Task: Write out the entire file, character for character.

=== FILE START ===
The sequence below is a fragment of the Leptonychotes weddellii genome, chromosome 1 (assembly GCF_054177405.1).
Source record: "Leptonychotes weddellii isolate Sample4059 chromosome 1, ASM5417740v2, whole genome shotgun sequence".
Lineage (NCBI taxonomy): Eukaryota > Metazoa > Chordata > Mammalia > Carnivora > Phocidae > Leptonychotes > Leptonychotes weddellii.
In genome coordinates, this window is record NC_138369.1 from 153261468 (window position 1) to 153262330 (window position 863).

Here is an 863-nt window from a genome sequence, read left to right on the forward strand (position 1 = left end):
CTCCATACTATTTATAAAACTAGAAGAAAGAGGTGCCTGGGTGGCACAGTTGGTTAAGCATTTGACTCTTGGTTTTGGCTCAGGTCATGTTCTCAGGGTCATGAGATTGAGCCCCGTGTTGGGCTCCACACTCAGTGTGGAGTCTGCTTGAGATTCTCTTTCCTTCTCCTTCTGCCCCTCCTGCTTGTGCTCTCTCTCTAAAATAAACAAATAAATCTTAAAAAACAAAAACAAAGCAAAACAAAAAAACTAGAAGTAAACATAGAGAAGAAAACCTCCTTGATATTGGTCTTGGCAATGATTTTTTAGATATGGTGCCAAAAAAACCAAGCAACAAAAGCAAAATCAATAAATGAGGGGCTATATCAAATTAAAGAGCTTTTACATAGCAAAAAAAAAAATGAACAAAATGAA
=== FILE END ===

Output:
The sequence below is a fragment of the Leptonychotes weddellii genome, chromosome 1 (assembly GCF_054177405.1).
Source record: "Leptonychotes weddellii isolate Sample4059 chromosome 1, ASM5417740v2, whole genome shotgun sequence".
Lineage (NCBI taxonomy): Eukaryota > Metazoa > Chordata > Mammalia > Carnivora > Phocidae > Leptonychotes > Leptonychotes weddellii.
In genome coordinates, this window is record NC_138369.1 from 153261468 (window position 1) to 153262330 (window position 863).

Here is an 863-nt window from a genome sequence, read left to right on the forward strand (position 1 = left end):
CTCCATACTATTTATAAAACTAGAAGAAAGAGGTGCCTGGGTGGCACAGTTGGTTAAGCATTTGACTCTTGGTTTTGGCTCAGGTCATGTTCTCAGGGTCATGAGATTGAGCCCCGTGTTGGGCTCCACACTCAGTGTGGAGTCTGCTTGAGATTCTCTTTCCTTCTCCTTCTGCCCCTCCTGCTTGTGCTCTCTCTCTAAAATAAACAAATAAATCTTAAAAAACAAAAACAAAGCAAAACAAAAAAACTAGAAGTAAACATAGAGAAGAAAACCTCCTTGATATTGGTCTTGGCAATGATTTTTTAGATATGGTGCCAAAAAAACCAAGCAACAAAAGCAAAATCAATAAATGAGGGGCTATATCAAATTAAAGAGCTTTTACATAGCAAAAAAAAAAATGAACAAAATGAA